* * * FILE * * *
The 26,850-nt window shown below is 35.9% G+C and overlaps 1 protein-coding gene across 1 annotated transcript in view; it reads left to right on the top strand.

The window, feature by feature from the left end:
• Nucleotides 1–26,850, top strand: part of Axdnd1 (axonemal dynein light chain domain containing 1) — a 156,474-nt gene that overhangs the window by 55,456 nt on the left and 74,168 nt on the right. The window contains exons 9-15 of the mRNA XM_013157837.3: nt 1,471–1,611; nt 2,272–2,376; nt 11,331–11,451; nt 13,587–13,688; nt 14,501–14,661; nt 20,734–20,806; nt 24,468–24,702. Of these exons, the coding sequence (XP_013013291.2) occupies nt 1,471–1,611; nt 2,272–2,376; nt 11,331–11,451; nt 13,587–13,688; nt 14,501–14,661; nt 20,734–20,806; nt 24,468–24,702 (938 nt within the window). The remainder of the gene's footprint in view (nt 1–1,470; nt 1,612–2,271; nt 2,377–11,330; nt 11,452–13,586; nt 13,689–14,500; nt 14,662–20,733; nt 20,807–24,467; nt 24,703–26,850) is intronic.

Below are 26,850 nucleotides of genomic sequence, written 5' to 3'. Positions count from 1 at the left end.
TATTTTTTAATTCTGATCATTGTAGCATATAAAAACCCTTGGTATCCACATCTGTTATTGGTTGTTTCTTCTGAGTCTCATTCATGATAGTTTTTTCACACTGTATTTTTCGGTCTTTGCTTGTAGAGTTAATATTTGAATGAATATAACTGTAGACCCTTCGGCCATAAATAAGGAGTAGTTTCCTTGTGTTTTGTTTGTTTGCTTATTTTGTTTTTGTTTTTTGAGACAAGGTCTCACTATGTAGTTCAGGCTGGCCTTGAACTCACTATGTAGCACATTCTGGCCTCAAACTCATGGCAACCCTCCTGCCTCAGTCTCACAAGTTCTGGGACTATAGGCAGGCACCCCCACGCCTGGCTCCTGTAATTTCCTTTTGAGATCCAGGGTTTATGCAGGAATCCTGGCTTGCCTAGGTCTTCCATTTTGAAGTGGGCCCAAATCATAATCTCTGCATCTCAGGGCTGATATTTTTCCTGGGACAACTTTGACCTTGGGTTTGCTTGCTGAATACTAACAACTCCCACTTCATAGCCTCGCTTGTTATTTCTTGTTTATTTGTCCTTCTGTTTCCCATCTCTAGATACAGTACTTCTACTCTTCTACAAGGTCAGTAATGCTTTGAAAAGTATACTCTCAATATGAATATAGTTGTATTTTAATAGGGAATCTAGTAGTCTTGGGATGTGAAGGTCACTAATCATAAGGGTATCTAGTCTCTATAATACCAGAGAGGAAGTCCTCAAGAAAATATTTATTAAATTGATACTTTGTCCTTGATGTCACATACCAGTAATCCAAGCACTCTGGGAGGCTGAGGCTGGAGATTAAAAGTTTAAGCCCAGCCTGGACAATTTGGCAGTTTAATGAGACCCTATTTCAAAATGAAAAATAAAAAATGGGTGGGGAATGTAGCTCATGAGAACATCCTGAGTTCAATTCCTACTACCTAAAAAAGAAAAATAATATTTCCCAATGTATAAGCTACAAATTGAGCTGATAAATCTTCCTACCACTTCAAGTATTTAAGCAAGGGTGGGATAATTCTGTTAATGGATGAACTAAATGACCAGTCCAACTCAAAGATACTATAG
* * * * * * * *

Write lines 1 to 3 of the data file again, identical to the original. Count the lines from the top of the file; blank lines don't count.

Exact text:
The 26,850-nt window shown below is 35.9% G+C and overlaps 1 protein-coding gene across 1 annotated transcript in view; it reads left to right on the top strand.

The window, feature by feature from the left end:
• Nucleotides 1–26,850, top strand: part of Axdnd1 (axonemal dynein light chain domain containing 1) — a 156,474-nt gene that overhangs the window by 55,456 nt on the left and 74,168 nt on the right. The window contains exons 9-15 of the mRNA XM_013157837.3: nt 1,471–1,611; nt 2,272–2,376; nt 11,331–11,451; nt 13,587–13,688; nt 14,501–14,661; nt 20,734–20,806; nt 24,468–24,702. Of these exons, the coding sequence (XP_013013291.2) occupies nt 1,471–1,611; nt 2,272–2,376; nt 11,331–11,451; nt 13,587–13,688; nt 14,501–14,661; nt 20,734–20,806; nt 24,468–24,702 (938 nt within the window). The remainder of the gene's footprint in view (nt 1–1,470; nt 1,612–2,271; nt 2,377–11,330; nt 11,452–13,586; nt 13,689–14,500; nt 14,662–20,733; nt 20,807–24,467; nt 24,703–26,850) is intronic.